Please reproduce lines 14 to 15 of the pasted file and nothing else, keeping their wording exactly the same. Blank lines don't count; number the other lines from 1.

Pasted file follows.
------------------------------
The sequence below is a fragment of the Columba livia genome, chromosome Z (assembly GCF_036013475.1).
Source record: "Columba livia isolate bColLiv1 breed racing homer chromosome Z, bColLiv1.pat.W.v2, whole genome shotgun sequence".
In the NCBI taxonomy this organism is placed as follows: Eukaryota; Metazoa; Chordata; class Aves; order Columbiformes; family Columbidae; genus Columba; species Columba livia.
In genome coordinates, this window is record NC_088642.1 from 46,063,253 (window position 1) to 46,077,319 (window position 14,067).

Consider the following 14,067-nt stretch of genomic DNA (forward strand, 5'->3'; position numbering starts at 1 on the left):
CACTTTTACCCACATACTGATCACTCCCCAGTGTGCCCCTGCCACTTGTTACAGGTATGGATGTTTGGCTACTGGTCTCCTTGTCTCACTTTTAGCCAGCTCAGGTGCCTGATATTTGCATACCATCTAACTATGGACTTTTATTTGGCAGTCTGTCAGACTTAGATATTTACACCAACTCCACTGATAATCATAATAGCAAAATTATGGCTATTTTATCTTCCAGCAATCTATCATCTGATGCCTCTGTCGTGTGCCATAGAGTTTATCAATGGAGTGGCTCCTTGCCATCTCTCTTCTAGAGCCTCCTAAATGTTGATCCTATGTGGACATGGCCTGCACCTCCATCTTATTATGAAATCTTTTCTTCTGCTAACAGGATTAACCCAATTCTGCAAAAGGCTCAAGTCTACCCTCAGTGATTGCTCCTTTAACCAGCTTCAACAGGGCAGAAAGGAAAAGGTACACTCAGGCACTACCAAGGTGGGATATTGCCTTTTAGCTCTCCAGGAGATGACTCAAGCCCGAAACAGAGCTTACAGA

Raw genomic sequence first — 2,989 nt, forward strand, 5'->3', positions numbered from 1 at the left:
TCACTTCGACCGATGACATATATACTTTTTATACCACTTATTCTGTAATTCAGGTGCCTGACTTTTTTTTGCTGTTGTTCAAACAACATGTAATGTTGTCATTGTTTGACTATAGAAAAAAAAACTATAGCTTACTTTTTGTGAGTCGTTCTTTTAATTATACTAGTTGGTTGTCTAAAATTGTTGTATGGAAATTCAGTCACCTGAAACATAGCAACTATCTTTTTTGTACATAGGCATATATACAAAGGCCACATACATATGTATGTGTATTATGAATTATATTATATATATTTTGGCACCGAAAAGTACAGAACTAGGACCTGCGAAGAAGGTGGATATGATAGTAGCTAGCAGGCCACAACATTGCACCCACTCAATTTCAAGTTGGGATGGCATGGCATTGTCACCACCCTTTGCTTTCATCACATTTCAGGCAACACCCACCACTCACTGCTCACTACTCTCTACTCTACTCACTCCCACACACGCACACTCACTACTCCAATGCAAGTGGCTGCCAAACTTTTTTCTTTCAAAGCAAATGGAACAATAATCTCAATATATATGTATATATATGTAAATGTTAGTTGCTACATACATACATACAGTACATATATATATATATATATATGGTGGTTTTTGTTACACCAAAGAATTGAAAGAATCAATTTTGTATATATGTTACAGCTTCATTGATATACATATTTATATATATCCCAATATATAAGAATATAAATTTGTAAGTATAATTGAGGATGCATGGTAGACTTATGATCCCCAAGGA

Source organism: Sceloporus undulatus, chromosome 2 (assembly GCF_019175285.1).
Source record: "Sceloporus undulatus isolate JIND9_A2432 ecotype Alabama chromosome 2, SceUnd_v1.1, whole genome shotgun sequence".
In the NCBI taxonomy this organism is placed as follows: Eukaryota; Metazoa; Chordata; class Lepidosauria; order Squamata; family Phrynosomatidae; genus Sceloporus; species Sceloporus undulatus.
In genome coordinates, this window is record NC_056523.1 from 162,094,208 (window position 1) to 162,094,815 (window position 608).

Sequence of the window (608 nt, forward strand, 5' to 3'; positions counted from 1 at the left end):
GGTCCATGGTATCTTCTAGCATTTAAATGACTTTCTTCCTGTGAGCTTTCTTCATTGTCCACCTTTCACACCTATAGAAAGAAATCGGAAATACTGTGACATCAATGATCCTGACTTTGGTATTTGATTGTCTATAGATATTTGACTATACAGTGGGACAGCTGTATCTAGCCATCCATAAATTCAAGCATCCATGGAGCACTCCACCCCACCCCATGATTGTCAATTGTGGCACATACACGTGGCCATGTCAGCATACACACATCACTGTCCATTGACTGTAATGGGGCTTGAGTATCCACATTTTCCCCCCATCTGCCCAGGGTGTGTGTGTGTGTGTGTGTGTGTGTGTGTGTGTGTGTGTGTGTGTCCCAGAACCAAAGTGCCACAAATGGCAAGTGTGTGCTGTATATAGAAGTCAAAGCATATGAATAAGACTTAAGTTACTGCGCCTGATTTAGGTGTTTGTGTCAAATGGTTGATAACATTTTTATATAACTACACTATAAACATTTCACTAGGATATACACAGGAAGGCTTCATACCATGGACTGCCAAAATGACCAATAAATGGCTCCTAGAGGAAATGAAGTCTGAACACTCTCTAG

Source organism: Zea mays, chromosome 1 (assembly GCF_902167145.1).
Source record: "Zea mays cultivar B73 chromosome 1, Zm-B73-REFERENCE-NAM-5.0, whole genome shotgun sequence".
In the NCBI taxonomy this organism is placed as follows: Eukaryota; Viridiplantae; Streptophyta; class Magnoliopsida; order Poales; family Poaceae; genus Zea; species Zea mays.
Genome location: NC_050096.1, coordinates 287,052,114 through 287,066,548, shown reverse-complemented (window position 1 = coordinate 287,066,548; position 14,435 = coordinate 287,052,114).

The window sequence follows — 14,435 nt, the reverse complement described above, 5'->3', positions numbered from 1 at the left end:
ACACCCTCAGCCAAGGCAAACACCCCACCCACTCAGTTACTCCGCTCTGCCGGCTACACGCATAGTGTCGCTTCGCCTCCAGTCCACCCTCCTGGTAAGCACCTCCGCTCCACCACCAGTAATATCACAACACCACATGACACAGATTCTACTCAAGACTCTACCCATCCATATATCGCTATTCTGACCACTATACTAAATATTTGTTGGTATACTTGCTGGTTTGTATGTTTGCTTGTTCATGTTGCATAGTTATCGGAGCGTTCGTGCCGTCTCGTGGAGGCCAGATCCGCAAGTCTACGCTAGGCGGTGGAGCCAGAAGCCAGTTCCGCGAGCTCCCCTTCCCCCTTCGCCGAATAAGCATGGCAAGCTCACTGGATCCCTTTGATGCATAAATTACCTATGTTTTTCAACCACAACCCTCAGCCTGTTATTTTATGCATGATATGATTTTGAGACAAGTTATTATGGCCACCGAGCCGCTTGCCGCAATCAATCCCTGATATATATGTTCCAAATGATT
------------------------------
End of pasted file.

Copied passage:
GGTCCATGGTATCTTCTAGCATTTAAATGACTTTCTTCCTGTGAGCTTTCTTCATTGTCCACCTTTCACACCTATAGAAAGAAATCGGAAATACTGTGACATCAATGATCCTGACTTTGGTATTTGATTGTCTATAGATATTTGACTATACAGTGGGACAGCTGTATCTAGCCATCCATAAATTCAAGCATCCATGGAGCACTCCACCCCACCCCATGATTGTCAATTGTGGCACATACACGTGGCCATGTCAGCATACACACATCACTGTCCATTGACTGTAATGGGGCTTGAGTATCCACATTTTCCCCCCATCTGCCCAGGGTGTGTGTGTGTGTGTGTGTGTGTGTGTGTGTGTGTGTGTGTGTGTCCCAGAACCAAAGTGCCACAAATGGCAAGTGTGTGCTGTATATAGAAGTCAAAGCATATGAATAAGACTTAAGTTACTGCGCCTGATTTAGGTGTTTGTGTCAAATGGTTGATAACATTTTTATATAACTACACTATAAACATTTCACTAGGATATACACAGGAAGGCTTCATACCATGGACTGCCAAAATGACCAATAAATGGCTCCTAGAGGAAATGAAGTCTGAACACTCTCTAG

Source organism: Zea mays, chromosome 1 (assembly GCF_902167145.1).